Vigils have been held in Russia after a plane bound for Syria carrying 92 people crashed into the Black Sea shortly after takeoff.
Russian president Vladimir Putin went on television to declare Monday a nationwide day of mourning.
“We will conduct a thorough investigation into the reasons and will do everything to support the victims’ families,” Putin said.
Backed by ships, helicopters and drones, rescue teams have been searching for the victims of Sunday’s crash.
All 84 passengers and eight crew members on board the plane operated by the Russian military are believed to have died when it crashed two minutes after taking off at 5:25am local time (02:25 GMT) in good weather from the southern Russian city of Sochi.
The Russian defence ministry said it had recovered 10 bodies by late Sunday.
Transport minister Maxim Sokolov, in charge of a state probe into the crash, said on state television that investigators were looking into a “whole spectrum” of theories on the cause of the crash of the Soviet-built Tu-154 plane.
When asked if a “terror attack” could have been behind the crash, Sokolov said: “It is premature to speak of this.”
He added that the aircraft’s black boxes had yet to be found.
More than 3,000 people – including over 100 divers flown in from across Russia – worked from 32 ships and several helicopters to search the crash site, the defence ministry said.
Drones and submersibles were also being used to help spot bodies and debris. Powerful spotlights were brought in so the search could continue around the clock.
Emergency crews found fragments of the plane about 1.5km from shore. By Sunday evening, rescue teams had recovered 11 bodies and Sokolov, the transport minister, said fragments of other bodies were also found.
Famous doctor, choir on board
The plane belonging to the defence ministry was taking its famed choir, the Alexandrov Ensemble, to a New Year’s concert at Khmeimim airbase in Syria’s coastal province of Latakia. Those on board also included nine Russian journalists and a Russian doctor famous for her work in war zones.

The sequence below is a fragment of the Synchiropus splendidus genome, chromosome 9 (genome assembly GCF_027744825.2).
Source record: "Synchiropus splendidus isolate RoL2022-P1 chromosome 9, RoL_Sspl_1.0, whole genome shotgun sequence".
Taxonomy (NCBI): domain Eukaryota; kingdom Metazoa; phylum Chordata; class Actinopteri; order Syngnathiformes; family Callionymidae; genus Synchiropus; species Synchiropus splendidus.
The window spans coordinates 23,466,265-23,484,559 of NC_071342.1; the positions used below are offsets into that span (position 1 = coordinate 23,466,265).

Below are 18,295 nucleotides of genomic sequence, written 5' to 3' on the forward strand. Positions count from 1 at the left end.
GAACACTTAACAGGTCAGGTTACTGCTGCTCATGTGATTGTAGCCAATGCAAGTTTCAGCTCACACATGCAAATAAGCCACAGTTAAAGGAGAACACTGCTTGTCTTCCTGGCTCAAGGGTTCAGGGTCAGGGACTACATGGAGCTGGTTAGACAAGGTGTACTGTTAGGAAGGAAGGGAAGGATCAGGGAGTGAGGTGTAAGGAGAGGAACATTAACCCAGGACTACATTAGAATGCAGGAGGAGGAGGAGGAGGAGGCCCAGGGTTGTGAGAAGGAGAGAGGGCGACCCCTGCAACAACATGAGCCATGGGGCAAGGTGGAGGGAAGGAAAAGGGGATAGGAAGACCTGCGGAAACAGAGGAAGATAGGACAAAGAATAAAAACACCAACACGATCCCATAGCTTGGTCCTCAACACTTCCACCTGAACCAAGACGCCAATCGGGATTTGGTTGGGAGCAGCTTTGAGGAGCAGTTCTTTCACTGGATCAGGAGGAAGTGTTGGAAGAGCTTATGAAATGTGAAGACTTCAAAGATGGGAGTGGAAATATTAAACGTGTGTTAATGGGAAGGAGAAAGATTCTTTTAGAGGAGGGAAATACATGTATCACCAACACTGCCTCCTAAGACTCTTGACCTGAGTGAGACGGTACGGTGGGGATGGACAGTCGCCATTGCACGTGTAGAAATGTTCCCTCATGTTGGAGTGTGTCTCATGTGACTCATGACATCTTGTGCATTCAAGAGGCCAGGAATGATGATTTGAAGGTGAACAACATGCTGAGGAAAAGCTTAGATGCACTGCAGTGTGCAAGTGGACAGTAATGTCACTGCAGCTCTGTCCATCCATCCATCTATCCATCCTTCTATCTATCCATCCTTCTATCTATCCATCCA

Yelizaveta Glinka has won wide acclaim for her charity work, which has included missions to war zones in eastern Ukraine and Syria. Her foundation said Glinka was accompanying a shipment of medicine for a hospital in Syria.
Syrian president Bashar al-Assad was among numerous foreign leaders who sent a condolence note to Putin, saying he received the news “with deep grief and sadness”.
The Black Sea search area – which covered 10 square kilometres – was made more difficult by underwater currents that carried debris and body fragments into the open sea.
Minister Sokolov said the plane’s flight recorders did not have the radio beacons common in more modern aircraft, so locating them on the seabed was going to be challenging.
The Tu-154 is a Soviet-built three-engine airliner designed in the late 1960s. More than 1,000 have been built, and they have been used extensively in Russia and worldwide.
The plane that crashed on Sunday was built in 1983, and underwent factory check-ups and maintenance in 2014 and earlier this year, according to the defence ministry.
Investigators are exploring a number of possible causes to the crash, “including a catastrophic malfunction, a pilot error or a bird flying into the engine”, said Al Jazeera’s Natasha Ghoneim, reporting from Moscow.
Russian planes have been brought down previously by attacks. In October 2015, a Russian plane carrying mostly Russian tourists back from vacation in Egypt was brought down by a bomb over the Sinai Peninsula, killing all 224 people aboard. The local affiliate of the Islamic State of Iraq and the Levant (ISIL) group claimed responsibility.
In recent years, Russian airlines have replaced their Tu-154s with more modern planes, but the military and other government agencies in Russia have continued to use them. While noisy and fuel-guzzling, the plane is popular with crews that appreciate its manoeuvrability and ruggedness.
Still, since 1994 there have been 17 major plane crashes involving the Tu-154 that have killed over 1,760 people. Most resulted from human error.